Do we need to discipline interdisciplinarity?

By Gabriele Bammer

Gabriele Bammer (biography)

Imagine a team of researchers tackling global health inequalities, with a focus on sanitation. The team comprises epidemiologists and biostatisticians interested both in measuring the extent of the problem and designing intervention trials, engineers investigating a range of sanitation options, anthropologists examining the cultural aspects of sanitation, economists and political scientists documenting the economic benefits and looking for policy levers to assist in making change happen.
The team is working at national policy levels and with a range of target communities seeking to engender small business interest in promoting new sanitation options, as well as individual and community behaviour change. There is collaboration with major international donors and non-government organisations. The team has a talented and charismatic leader.

What the team does not have is access to the full array of theory and methods for synthesising the input of the different disciplines, along with all the relevant stakeholder knowledge. Nor does it have the ability to bring to bear all the different ways of teasing out and taking into account the knowledge gaps – the unknowns. Finally the team cannot tap into the wealth of information about how to provide effective integrated research support for policy and practice change.

That is not to say that the team has no expertise at all in these areas. Some members have past experiences of working on similar projects to inform their input on this project. A few team members have taken an interest in particular bodies of relevant scholarship. One has developed expertise in the science of team science, especially conflict resolution, another in how government policy is made and a third in constructing causal loop diagrams. Nevertheless, the team is not able to draw on the extensive knowledge that is available because that knowledge is currently highly fragmented and it is no-one’s business to pull it together to make it accessible.

This imaginary scenario illustrates the rationale for my 2013 book, Disciplining Interdisciplinarity: Integration and Implementation Sciences for Researching Complex Real-World Problems, which laid out the case for a new discipline of Integration and Implementation Sciences (I2S) to underpin research on complex real-world problems. Experts in this discipline bring the following expertise and skills to their teams, how to:
•    synthesise relevant disciplinary and stakeholder perspectives,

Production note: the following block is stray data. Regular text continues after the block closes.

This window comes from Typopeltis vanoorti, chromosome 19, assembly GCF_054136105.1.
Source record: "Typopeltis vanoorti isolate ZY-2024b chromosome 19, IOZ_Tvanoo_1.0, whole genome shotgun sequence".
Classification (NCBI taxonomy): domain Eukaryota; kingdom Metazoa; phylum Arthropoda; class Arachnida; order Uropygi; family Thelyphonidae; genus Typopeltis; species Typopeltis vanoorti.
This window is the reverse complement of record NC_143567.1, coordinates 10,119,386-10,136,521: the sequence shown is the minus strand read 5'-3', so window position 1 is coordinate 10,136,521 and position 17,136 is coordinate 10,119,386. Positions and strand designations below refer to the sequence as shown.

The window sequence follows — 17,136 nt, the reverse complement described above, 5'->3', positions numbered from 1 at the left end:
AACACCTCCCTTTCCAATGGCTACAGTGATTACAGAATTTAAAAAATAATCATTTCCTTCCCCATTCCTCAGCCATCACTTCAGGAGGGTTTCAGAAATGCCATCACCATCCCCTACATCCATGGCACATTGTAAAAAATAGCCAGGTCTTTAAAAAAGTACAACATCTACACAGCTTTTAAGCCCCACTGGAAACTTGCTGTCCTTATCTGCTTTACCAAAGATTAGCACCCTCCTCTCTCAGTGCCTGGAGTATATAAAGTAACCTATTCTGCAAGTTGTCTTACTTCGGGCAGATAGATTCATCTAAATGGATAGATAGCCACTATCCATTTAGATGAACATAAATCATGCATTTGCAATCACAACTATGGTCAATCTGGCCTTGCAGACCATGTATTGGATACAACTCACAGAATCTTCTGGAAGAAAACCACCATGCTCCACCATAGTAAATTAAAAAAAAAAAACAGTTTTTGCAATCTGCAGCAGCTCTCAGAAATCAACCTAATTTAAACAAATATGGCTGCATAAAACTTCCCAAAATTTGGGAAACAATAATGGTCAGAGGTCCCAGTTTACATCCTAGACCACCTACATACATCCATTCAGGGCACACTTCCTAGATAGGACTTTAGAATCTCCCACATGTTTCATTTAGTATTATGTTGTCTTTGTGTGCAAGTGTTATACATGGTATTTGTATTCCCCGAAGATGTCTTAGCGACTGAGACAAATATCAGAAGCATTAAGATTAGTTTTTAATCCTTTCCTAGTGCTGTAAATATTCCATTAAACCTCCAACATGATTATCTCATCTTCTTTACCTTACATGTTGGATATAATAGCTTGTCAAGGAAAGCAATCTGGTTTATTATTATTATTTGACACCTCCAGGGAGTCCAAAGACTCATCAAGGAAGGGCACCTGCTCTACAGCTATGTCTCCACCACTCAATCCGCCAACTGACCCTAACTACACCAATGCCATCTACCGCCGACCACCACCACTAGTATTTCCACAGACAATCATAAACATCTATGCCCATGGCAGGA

•    understand and manage unknowns, and
•    ensure that both are used to inform and support policy and practice change.

Such a discipline would underpin a range of related approaches, including interdisciplinary and transdisciplinary research, action research, systems thinking, postnormal science, integrated assessment, and implementation science.

I2S specialists have a comprehensive understanding of each of these domains. They also have areas of deep expertise within them. For example, one specialist may focus on having very detailed knowledge about a particular modeling method for bringing together disciplinary and stakeholder knowledge. Another may concentrate on ways of understanding and dealing with unknown unknowns. A third may have in depth understanding of government policy making and the ways in which research input is likely to be most productive.

Further, I2S specialists have expertise in assessing which disciplines and stakeholders are relevant, framing problems and solutions, dealing with value conflicts, and gauging how circumstances affect the conduct of the research.

Let us stay with the team in our imagination for a few moments longer and modify it.

Imagine that no-one on the team actually has any relevant in-depth disciplinary training. The researchers in charge of epidemiology and biostatistics are actually trained in music and only know how to access some relevant data sets and once helped design a randomised controlled trial. Those responsible for the engineering segment know a lot about one sanitation option, but actually have little interest or experience in others. You get the picture…

This would be intolerable. Yet this is exactly the situation of the research world when it comes to integration and implementation practices for team-based research on complex real-world problems.

There is growing recognition that training in a new skill set is needed. For example, recently Katja Brundiers and Arnim Wiek advocated for Transacademic Interface Managers. Elsewhere Christine Hendren proposed Interdisciplinary Executive Scientists (Hendren & Ku, 2019). There is an active community of Research Development Professionals, with Holly Falk-Krzesinski suggesting the potential for “a mutually advantageous relationship” between the Research Development Professionals and I2S specialists.

Right now such a specialisation does not exist. Nevertheless, one feature of the fragmented state of knowledge about research integration and implementation is that there are many pockets of researchers who have some relevant skills and the potential to be the foundation members of such a specialisation.

If you are reading this you are likely to be one of them. What do you think? Does belonging to and helping to shape a new discipline have appeal?

Note (added December 2021): the abbreviation I2S was changed to i2S in 2016.

Reference (added to replace non-functioning link in December 2021):
Hendren C. O. and Ku S. T. (2019) The Interdisciplinary Executive Scientist: Connecting Scientific Ideas, Resources and People in Hall K. L., Vogel A. L. and Croyle, R.T. (editors) Strategies for Team Science Success. Handbook of Evidence-Based Principles for Cross-Disciplinary Science and Practical Lessons Learned from Health Researchers. Springer, 363-373.